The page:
Southern California on high earthquake alert, bringing anxiety and preparation

The San Andreas Fault traverses California and extends for 1,300 kilometers.

The seismic one-two combo that hit Southern California last week left residents particularly unnerved because it robbed them of the single bit of solace that normally comes with a big quake: the sense that the worst is over.

After the 6.4 magnitude quake hit near Ridgecrest on Thursday, many expected aftershocks that would gradually decrease in strength and frequency. They’d been through it before, in Northridge, Sylmar and Whittier. But when a much larger 7.1 magnitude temblor struck Friday night, the shock quickly gave way to a newfound dread: What’s next?

Caltech seismologist Lucy Jones announced an 8% to 9% chance of an even bigger rupture coming within hours and days. Psyches spun out from Las Vegas to Long Beach, even as the risk was reduced to 3% by Saturday afternoon. The good news: Many decided it was finally time to get prepared.

“It’s only a matter of time,” said Kim Caldwell, 55, who has lived in Southern California all her life and experienced numerous quakes. She said she and her husband has been lax about keeping their earthquake supplies stocked and up to date at their home in Santa Ana. But if the first temblor didn’t jolt her into action, the second one certainly did.

“I’ve grown up with these,” she said. “This is the first one that was a sizable earthquake where the second one was actually bigger. Normally they trail off.”

Perhaps after a long earthquake drought residents needed the double warning.

Seismologists are constantly fighting against earthquake amnesia, trying to get people — many who have never experienced a major quake, with the last devastating one occurring a quarter-century ago in Northridge — to grasp the severity and ultimate inevitability of the threat and get prepared.

Friday’s quake was the largest in Southern California since 1999. Although it hit the Ridgecrest area of the high desert hard, it didn’t cause any notable damage in the Los Angeles area.

So while the seismic movements over the last few days were unsettling, only time will tell whether it will be enough of a push.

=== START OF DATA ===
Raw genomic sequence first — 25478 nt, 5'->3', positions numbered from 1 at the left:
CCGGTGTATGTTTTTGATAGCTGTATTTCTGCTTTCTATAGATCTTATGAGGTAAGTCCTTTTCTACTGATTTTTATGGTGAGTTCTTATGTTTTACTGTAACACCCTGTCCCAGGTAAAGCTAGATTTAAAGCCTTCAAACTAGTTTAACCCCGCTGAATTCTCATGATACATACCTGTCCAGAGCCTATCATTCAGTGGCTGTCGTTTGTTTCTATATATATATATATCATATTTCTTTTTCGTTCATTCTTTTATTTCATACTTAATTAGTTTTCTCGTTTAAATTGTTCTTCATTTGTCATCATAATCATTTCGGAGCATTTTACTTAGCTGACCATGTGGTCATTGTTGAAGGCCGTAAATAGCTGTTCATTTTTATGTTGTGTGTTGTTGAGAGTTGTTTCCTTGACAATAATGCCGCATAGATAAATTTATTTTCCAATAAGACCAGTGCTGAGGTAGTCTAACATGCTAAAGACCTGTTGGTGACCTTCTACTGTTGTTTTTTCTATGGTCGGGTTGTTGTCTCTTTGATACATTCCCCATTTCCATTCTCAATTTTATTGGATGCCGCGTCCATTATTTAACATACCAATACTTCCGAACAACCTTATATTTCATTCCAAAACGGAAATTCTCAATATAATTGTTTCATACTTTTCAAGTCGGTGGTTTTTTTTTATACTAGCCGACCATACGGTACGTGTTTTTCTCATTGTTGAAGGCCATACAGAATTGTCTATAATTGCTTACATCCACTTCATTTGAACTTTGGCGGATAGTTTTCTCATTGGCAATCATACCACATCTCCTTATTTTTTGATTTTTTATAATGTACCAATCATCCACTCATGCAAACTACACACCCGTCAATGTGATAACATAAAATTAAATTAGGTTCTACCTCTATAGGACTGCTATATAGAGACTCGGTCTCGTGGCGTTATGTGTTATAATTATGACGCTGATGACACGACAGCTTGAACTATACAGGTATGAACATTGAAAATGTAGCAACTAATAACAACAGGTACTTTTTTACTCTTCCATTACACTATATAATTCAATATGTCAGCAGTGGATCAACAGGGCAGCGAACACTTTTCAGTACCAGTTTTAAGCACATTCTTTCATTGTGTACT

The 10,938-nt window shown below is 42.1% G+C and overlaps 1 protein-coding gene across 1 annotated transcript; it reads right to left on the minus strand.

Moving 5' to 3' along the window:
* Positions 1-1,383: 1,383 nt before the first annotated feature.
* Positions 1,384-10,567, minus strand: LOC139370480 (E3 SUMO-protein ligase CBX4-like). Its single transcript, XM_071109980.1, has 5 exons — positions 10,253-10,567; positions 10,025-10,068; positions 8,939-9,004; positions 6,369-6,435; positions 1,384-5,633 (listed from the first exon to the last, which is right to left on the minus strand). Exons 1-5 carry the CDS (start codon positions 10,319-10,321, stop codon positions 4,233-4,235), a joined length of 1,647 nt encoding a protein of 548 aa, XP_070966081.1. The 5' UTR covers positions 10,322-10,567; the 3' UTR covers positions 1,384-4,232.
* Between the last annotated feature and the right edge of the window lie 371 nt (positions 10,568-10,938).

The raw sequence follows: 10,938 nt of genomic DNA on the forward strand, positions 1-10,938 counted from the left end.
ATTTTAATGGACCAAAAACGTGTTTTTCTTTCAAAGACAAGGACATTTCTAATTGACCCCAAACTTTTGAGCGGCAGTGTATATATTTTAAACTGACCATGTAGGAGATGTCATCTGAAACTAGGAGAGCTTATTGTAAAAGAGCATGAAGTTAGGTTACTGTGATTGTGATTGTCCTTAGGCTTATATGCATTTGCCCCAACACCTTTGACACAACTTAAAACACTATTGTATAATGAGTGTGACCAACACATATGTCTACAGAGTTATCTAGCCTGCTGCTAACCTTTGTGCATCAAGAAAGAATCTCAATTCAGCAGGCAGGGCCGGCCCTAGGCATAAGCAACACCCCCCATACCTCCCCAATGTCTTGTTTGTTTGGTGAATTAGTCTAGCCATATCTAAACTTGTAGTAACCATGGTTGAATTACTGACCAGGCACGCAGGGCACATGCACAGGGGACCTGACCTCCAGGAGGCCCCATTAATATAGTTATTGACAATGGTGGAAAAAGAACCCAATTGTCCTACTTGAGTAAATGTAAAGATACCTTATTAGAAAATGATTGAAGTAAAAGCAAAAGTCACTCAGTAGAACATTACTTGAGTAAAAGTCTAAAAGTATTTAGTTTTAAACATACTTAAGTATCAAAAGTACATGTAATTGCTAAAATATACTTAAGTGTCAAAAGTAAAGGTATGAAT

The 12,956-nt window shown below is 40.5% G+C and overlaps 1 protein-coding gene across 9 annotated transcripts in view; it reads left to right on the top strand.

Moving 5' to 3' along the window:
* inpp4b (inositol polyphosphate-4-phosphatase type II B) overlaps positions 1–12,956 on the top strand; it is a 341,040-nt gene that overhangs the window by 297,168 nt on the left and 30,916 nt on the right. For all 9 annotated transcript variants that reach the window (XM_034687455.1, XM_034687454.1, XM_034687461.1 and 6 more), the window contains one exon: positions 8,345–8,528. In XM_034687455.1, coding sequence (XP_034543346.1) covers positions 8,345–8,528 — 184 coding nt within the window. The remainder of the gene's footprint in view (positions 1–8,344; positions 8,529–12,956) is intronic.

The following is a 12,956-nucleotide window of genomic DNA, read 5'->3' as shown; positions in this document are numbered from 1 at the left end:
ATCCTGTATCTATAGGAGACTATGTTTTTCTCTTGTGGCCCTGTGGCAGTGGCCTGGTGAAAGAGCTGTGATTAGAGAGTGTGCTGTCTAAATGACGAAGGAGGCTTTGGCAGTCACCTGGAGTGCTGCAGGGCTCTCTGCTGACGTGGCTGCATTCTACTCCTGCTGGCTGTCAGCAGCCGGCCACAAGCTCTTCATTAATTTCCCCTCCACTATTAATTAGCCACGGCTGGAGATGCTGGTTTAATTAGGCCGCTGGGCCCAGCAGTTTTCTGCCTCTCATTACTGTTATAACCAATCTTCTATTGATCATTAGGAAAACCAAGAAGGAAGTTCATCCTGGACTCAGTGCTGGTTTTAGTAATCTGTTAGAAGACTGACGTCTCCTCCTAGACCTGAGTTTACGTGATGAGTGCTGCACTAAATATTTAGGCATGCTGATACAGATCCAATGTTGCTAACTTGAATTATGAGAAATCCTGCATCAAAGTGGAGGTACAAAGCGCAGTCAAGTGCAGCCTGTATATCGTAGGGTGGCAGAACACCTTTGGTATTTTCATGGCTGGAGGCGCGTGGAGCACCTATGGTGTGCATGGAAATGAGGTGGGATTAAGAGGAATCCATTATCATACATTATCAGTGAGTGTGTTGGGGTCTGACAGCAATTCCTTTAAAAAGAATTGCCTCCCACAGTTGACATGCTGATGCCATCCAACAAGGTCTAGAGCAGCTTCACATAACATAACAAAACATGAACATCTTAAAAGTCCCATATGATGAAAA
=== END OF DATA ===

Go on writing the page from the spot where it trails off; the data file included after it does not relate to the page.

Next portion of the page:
It’s one of the paradoxes of living in earthquake country that so many remain in denial despite the repeated warnings of the tectonic forces eternally poised to level the region.

Quake preparations can range from simple things — such as having earthquake kits and emergency plans ready — to more expensive items such as backup generators and quake insurance, and retrofitting buildings to better withstand shaking.

Less than 12% of California residents have insurance policies with quake coverage, according to state Department of Finance records.

Los Angeles, San Francisco and some other cities around California have required property owners to reinforce certain types of apartments that are vulnerable to collapse in a quake. L.A. has also required strengthening of brittle concrete buildings.

But experts say many seismic safety gaps remain, from bolting homes to foundations to dealing with chimneys that can collapse during heavy shaking.

If nothing else, the shaking of the last few days has many thinking about these issues.

“[I was] kind of a little shocked that there were two relatively large ones so close together and definitely started thinking about getting an emergency kit together,” said Ivan Castro, of Koreatown.

He was at a Dodgers game Friday, sitting in the top deck two rows from the rim of the stadium, when the earthquake hit. The crowd felt the rolling and then a jolt. “It’s pretty scary, if I’m being honest,” Castro said.

As a structural engineer, Castro, 31, is accustomed to reassuring his friends that they’ll probably be safe during an earthquake. He knows many structures are built or retrofitted to withstand such movement. But for the next week or so, he’ll be avoiding the potential death traps — unreinforced brick buildings.

“I’m even kind of hesitant to take elevators now,” he said.

Seismologists say the fault that ruptured would probably not set off the mighty, slumbering San Andreas, which is overdue for “the Big One” that every Californian should fear.

“It’s going to happen eventually,” Castro said. “I just got to tell myself be prepared as possible, talk to your friends, to your family; if you’re not at home, where are you going to meet?”

Jones said since officials began measuring earthquakes since 1932, there have been 22 of a magnitude 6 and above. Only two of those — including the one on July 4 — have been a foreshock to a larger one.

The last was in 1987, when a 6.2 magnitude quake struck south of the Salton Sea, followed by a 6.6 magnitude 12 hours later.